Supreme Court asbestos ruling could pave the way for more claims
More people may be encouraged to make compensation claims for industrial diseases developed as a result of low-level asbestos exposure after two landmark rulings at the Supreme Court.
Dianne Willmore, 49, died in 2009 and had just won a case against Knowsley Council after she alleged that she had breathed in asbestos as a pupil at Merseyside’s Bowring Comprehensive School.
However, the organisation said that it would appeal after her death.
Meanwhile, the family of Enid Costello, who died in 2006, had been continuing to fight against Ellesmere Port manufacturing plant Greif after she claimed she had developed incurable mesothelioma as a result of her time as a secretary there.
Both the council and Greif took their appeals to the Supreme Court this week, but seven judges unanimously dismissed them, meaning the families of the victims will be able to claim compensation for their loss.
Legal experts have also said it could pave the way for many more similar cases across the UK.
Simon Davis, a partner in the Ashtons Legal personal injury team who specialises in asbestos-related disease claims, adds: “It is accepted by doctors specialising in mesothelioma and other asbestos-related diseases that mesothelioma can be caused by one fibre of asbestos which the lung seeks to eliminate over many years.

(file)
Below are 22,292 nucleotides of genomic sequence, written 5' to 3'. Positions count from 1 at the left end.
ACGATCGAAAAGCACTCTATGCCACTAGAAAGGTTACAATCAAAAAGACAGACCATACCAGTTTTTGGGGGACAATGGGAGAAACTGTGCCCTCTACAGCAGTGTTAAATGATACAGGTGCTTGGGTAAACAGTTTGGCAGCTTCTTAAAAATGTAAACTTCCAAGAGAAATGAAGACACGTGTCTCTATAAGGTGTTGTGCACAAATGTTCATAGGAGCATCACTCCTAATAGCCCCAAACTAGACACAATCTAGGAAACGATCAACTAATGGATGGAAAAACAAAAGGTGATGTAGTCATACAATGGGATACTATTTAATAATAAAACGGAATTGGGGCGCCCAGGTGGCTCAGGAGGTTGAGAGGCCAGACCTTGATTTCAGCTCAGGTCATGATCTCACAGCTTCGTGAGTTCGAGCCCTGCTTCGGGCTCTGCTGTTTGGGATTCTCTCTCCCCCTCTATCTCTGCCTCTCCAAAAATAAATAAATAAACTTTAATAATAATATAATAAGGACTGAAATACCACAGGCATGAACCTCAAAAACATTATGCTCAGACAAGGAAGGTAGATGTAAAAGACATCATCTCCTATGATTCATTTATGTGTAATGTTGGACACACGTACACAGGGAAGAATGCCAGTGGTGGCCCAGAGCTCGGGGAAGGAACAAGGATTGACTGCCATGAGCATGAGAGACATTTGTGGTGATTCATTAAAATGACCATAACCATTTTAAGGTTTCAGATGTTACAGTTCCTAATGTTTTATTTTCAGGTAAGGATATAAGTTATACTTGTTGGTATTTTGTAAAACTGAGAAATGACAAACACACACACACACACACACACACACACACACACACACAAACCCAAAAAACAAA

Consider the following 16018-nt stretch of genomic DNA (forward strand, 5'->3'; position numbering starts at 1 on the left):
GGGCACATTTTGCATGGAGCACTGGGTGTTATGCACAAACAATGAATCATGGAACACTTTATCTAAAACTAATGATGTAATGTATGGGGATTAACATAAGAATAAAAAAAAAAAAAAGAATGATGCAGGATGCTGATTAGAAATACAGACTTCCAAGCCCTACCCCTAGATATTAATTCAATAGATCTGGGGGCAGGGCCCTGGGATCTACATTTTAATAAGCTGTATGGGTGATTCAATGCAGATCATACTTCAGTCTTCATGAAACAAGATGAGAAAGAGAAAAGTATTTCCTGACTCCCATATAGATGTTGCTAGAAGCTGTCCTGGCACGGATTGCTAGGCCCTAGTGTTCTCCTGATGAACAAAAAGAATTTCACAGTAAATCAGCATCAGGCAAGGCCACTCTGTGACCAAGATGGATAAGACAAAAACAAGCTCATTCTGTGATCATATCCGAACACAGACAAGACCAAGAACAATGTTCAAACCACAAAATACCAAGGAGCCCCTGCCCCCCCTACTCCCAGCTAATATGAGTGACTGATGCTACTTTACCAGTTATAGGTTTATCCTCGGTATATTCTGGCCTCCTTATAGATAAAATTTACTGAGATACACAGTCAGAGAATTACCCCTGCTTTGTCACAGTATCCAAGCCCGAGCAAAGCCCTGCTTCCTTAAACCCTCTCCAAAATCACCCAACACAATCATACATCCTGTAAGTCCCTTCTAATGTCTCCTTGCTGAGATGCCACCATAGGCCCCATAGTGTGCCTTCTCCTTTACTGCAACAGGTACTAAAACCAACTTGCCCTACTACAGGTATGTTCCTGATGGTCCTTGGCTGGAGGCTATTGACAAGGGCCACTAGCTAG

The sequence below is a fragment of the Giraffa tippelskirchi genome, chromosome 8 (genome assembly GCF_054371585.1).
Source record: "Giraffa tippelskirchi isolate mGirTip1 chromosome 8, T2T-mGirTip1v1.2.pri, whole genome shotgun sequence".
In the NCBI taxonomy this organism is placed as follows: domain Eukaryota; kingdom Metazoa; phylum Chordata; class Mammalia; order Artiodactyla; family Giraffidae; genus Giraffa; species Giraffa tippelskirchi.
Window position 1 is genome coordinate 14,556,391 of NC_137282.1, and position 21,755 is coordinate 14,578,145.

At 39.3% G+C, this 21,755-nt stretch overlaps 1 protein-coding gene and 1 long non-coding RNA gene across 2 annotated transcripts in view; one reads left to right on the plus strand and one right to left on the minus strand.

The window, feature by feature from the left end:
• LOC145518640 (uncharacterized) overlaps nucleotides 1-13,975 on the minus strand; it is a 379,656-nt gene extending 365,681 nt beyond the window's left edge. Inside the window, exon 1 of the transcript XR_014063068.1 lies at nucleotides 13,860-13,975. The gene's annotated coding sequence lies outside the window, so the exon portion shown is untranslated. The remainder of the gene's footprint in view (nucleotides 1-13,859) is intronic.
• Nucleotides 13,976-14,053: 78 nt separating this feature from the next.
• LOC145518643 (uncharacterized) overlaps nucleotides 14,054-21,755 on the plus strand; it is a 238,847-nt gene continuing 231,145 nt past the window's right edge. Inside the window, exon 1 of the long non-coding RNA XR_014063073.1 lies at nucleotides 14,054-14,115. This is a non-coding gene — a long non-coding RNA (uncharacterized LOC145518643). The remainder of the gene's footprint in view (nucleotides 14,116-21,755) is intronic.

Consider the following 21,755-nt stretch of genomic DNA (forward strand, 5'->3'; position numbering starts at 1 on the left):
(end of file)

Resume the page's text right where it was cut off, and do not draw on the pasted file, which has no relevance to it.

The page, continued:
“The defendants in these cases argued that the exposure to asbestos they were responsible for was so minimal as be unlikely to have caused the disease that killed these two ladies.
“The Supreme Court confirmed that any exposure materially increased the risk of mesothelioma and therefore any exposure, however minimal, could be said to have contributed. Both families have been compensated accordingly.
“If someone has contracted mesothelioma, any one party who caused the exposure to asbestos will be liable for the full amount, however low that exposure.
“This is very good news for the families concerned although of no consolation to the brave ladies who endured the disease as long as they did. Their efforts will benefit many now suffering and who will be diagnosed in the future. We are yet to see the peak of mesothelioma diagnoses.”
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